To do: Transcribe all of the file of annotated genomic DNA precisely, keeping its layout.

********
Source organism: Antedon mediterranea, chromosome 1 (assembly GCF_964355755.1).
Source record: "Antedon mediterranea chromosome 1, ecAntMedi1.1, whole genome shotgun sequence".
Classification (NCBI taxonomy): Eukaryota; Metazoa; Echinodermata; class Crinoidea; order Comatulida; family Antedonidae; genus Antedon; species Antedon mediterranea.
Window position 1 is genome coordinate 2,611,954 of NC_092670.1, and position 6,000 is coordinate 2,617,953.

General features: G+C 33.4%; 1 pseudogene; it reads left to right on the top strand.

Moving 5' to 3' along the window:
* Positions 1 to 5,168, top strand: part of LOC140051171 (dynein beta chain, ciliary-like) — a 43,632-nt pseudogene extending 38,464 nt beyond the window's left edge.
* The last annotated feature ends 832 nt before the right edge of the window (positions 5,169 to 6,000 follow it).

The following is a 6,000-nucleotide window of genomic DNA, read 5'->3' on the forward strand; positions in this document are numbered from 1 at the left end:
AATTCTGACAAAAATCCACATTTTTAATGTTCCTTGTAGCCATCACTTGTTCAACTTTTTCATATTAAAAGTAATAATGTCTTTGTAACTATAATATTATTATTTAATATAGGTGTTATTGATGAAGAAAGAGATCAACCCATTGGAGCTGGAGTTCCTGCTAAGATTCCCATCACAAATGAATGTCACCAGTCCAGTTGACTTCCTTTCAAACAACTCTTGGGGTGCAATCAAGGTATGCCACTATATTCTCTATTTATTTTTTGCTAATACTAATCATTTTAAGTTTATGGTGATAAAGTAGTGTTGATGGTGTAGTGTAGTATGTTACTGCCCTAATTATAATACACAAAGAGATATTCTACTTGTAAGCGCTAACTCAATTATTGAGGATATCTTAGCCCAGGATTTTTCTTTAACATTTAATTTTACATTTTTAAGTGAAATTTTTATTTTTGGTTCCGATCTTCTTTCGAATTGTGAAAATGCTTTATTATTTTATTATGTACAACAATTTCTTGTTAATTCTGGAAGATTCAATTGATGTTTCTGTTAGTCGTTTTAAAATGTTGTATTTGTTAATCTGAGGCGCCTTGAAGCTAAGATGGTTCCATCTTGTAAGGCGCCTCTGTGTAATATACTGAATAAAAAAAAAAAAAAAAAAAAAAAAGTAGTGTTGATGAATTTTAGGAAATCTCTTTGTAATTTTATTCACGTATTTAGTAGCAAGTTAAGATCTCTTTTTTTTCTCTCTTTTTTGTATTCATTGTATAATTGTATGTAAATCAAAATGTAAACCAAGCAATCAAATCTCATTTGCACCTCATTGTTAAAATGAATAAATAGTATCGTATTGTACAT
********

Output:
Source organism: Antedon mediterranea, chromosome 1 (assembly GCF_964355755.1).
Source record: "Antedon mediterranea chromosome 1, ecAntMedi1.1, whole genome shotgun sequence".
Classification (NCBI taxonomy): Eukaryota; Metazoa; Echinodermata; class Crinoidea; order Comatulida; family Antedonidae; genus Antedon; species Antedon mediterranea.
Window position 1 is genome coordinate 2,611,954 of NC_092670.1, and position 6,000 is coordinate 2,617,953.

General features: G+C 33.4%; 1 pseudogene; it reads left to right on the top strand.

Moving 5' to 3' along the window:
* Positions 1 to 5,168, top strand: part of LOC140051171 (dynein beta chain, ciliary-like) — a 43,632-nt pseudogene extending 38,464 nt beyond the window's left edge.
* The last annotated feature ends 832 nt before the right edge of the window (positions 5,169 to 6,000 follow it).

The following is a 6,000-nucleotide window of genomic DNA, read 5'->3' on the forward strand; positions in this document are numbered from 1 at the left end:
AATTCTGACAAAAATCCACATTTTTAATGTTCCTTGTAGCCATCACTTGTTCAACTTTTTCATATTAAAAGTAATAATGTCTTTGTAACTATAATATTATTATTTAATATAGGTGTTATTGATGAAGAAAGAGATCAACCCATTGGAGCTGGAGTTCCTGCTAAGATTCCCATCACAAATGAATGTCACCAGTCCAGTTGACTTCCTTTCAAACAACTCTTGGGGTGCAATCAAGGTATGCCACTATATTCTCTATTTATTTTTTGCTAATACTAATCATTTTAAGTTTATGGTGATAAAGTAGTGTTGATGGTGTAGTGTAGTATGTTACTGCCCTAATTATAATACACAAAGAGATATTCTACTTGTAAGCGCTAACTCAATTATTGAGGATATCTTAGCCCAGGATTTTTCTTTAACATTTAATTTTACATTTTTAAGTGAAATTTTTATTTTTGGTTCCGATCTTCTTTCGAATTGTGAAAATGCTTTATTATTTTATTATGTACAACAATTTCTTGTTAATTCTGGAAGATTCAATTGATGTTTCTGTTAGTCGTTTTAAAATGTTGTATTTGTTAATCTGAGGCGCCTTGAAGCTAAGATGGTTCCATCTTGTAAGGCGCCTCTGTGTAATATACTGAATAAAAAAAAAAAAAAAAAAAAAAAAGTAGTGTTGATGAATTTTAGGAAATCTCTTTGTAATTTTATTCACGTATTTAGTAGCAAGTTAAGATCTCTTTTTTTTCTCTCTTTTTTGTATTCATTGTATAATTGTATGTAAATCAAAATGTAAACCAAGCAATCAAATCTCATTTGCACCTCATTGTTAAAATGAATAAATAGTATCGTATTGTACAT